FIG. 3 shows the block diagram of the concurrent selftest engine.

The firmware implements the following setup parameters which are used in a hardware concurrent selftest engine. The settings are divided into 4 categories.

Address Control Parameters

1. Starting Address

It defines starting address of the extended memory region that the concurrent selftest will be working on.

2. Ending Address

It defines ending address of the extended memory region that the hardware concurrent selftest engine will be working on.

4. LICCC (Licensed Internal Code Configuration Control) Address

It defines the upper limit of the customer address space. It is used as a control to prevent any selftest accesses from entering the customer's address range. Any setup error or internal control error results in a specification error status being posted to the firmware.

Data Control Parameters

4. Data Generation Mode

For selftest writes, the firmware setup controls the data and requires it to be either fixed data pattern or random data pattern. In fixed data pattern mode, the data generated will be from Data Pattern Parameter. In random data pattern mode, the data will be calculated by a random data generator.

5. Data ECC Mode: ECC/Compare Mode

The firmware defines the way data is sent to or returned from memory. In ECC mode, the data will be transferred along with an ECC code. On a fetch operation the fetch ECC station will check the ECC results. In compare mode, the data will be transferred as 144 bit data without ECC. On a fetch operation, the data is compared against a known data pattern to verify its validity,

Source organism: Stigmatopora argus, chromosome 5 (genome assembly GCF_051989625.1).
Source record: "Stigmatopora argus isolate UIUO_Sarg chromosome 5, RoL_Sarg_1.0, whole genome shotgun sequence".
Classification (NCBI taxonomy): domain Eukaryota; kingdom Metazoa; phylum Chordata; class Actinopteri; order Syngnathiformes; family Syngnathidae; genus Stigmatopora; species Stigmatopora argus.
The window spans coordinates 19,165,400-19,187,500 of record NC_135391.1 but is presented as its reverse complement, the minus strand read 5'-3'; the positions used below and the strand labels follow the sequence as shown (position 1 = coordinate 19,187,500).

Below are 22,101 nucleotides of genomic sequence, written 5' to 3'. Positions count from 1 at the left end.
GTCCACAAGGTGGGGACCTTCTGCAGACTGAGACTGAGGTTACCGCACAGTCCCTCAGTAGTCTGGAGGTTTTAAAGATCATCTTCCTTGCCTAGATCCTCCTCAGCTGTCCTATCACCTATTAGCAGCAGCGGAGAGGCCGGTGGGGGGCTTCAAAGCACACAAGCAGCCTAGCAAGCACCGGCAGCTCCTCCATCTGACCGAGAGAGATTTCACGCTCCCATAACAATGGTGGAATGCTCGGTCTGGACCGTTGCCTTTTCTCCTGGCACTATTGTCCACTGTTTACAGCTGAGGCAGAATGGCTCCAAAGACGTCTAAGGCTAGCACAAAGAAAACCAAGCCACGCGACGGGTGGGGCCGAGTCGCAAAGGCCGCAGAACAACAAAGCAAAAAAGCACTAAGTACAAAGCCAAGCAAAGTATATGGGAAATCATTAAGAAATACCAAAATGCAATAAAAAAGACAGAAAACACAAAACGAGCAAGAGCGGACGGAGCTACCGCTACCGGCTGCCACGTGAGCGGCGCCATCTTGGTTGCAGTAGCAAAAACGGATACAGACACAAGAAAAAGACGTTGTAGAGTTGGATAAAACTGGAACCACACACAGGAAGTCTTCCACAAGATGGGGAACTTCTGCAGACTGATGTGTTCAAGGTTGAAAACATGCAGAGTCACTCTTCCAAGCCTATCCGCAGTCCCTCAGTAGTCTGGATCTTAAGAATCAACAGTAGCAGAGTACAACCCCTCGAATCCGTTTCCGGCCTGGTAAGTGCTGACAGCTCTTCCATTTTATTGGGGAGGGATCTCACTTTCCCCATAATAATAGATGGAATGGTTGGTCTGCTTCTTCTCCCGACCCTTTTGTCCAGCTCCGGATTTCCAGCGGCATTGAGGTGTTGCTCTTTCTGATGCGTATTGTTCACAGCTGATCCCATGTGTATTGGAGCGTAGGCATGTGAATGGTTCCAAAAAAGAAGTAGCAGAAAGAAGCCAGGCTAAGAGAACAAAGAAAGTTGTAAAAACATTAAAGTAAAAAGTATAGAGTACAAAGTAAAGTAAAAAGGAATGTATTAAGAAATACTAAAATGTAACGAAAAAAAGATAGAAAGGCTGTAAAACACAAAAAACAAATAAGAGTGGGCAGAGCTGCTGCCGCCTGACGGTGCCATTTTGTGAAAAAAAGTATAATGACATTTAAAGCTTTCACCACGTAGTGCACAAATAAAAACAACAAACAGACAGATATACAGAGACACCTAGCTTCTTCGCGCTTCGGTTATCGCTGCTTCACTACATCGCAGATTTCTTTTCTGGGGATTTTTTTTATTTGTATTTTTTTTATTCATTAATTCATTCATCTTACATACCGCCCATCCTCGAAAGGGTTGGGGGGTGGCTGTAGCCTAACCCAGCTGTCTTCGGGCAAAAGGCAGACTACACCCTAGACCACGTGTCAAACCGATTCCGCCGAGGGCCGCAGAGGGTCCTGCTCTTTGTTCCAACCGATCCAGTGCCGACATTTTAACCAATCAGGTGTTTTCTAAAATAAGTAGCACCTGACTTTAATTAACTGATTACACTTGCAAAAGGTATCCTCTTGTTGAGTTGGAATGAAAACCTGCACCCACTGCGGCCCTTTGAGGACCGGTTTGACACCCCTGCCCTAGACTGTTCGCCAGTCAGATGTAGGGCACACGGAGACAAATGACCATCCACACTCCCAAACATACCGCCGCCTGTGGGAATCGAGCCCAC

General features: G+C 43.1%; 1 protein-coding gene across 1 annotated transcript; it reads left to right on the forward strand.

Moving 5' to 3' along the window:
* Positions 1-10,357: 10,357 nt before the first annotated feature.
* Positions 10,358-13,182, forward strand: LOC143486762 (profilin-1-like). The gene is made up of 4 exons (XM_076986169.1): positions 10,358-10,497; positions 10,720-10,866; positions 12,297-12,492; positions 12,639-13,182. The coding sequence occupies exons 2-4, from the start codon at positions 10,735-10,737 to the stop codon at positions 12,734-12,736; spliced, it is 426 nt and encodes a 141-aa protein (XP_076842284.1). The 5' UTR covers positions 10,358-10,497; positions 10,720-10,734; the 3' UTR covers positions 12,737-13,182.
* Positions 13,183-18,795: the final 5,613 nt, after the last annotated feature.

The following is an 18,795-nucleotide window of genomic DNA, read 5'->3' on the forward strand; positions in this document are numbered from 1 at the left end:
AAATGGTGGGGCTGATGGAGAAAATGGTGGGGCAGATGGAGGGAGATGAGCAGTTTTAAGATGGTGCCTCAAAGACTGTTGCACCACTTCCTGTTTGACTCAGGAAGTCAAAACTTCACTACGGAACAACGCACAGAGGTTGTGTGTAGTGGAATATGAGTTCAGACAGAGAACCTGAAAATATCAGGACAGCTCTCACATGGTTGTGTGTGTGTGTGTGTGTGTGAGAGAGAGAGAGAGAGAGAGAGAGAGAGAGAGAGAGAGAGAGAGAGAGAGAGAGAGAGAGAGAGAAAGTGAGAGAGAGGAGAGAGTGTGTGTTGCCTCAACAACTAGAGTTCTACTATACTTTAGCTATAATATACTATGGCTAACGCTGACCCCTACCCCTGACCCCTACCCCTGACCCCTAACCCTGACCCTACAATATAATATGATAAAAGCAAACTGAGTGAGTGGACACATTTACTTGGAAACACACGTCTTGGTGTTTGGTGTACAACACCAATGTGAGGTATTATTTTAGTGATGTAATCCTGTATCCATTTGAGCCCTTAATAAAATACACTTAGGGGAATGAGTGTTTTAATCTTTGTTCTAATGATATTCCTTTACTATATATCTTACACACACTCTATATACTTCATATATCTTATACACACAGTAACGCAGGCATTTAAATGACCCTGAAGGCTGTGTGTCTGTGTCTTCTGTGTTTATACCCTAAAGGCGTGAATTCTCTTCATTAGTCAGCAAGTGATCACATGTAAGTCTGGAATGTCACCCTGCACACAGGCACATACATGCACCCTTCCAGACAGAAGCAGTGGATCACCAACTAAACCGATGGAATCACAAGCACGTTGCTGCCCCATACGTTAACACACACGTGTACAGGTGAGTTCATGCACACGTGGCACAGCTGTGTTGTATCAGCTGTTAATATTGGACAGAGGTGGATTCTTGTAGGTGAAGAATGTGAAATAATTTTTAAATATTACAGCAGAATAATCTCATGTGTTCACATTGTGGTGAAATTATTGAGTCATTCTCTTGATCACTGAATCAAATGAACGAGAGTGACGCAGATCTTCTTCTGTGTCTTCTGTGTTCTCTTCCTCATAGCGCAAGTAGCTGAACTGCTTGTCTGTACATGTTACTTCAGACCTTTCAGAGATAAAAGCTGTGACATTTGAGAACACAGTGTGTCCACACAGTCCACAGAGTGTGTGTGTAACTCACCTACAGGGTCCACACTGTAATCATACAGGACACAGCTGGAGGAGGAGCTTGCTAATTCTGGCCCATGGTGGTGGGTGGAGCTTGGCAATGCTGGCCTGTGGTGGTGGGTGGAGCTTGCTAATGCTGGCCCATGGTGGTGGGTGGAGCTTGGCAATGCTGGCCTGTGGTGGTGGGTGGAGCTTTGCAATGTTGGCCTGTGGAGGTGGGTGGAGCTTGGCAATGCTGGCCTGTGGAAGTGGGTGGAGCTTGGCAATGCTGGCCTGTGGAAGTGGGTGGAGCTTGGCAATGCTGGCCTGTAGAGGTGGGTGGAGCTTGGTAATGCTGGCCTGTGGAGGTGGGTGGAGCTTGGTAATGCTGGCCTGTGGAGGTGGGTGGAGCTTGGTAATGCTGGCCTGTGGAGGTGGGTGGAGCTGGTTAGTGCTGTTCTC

6. Data Pattern

The data control parameter holds the implemented data pattern. It is used in fixed data pattern mode and also used as the starting point by the random data generator in random data mode.

7. Random Data Generation Mask

The random data generation mask is used by the random data generator to generate random data patterns.

Operation Sequence Control Parameters

8. Gap Control

The firmware gap control is used to introduce artificial gaps between the commands that the hardware memory selftest engine sends to memory. This would affect the data bandwidth that the engine uses comparing to the overall memory data bandwidth. This would affect the system performance since the concurrent selftest engine shares the same memory and memory ports with mainline function. In concurrent mode, speed in completing the testing is generally not a factor. Thus, the gap is generally set fairly large to limit the data bandwidth usage.

9. Start/Stop Bits

Start/stop bits are the main switch to turn on/off the selftest engine.

Status and Error Reporting Registers

10. Status Register

A status register stores the current status of the concurrent selftest engine and the overall testing results. Firmware can poll this register periodically to watch the selftest progress and check the overall selftest results.

11. Bit Error Counters

Each data bit has a corresponding bit error counter that keeps track of how many errors have occurred during the memory selftest. During the concurrent selftest in compare mode, should miscompares occur, the selftest engine will increment the count for the corresponding bit. In ECC mode, the counters also increment when data CE is detected.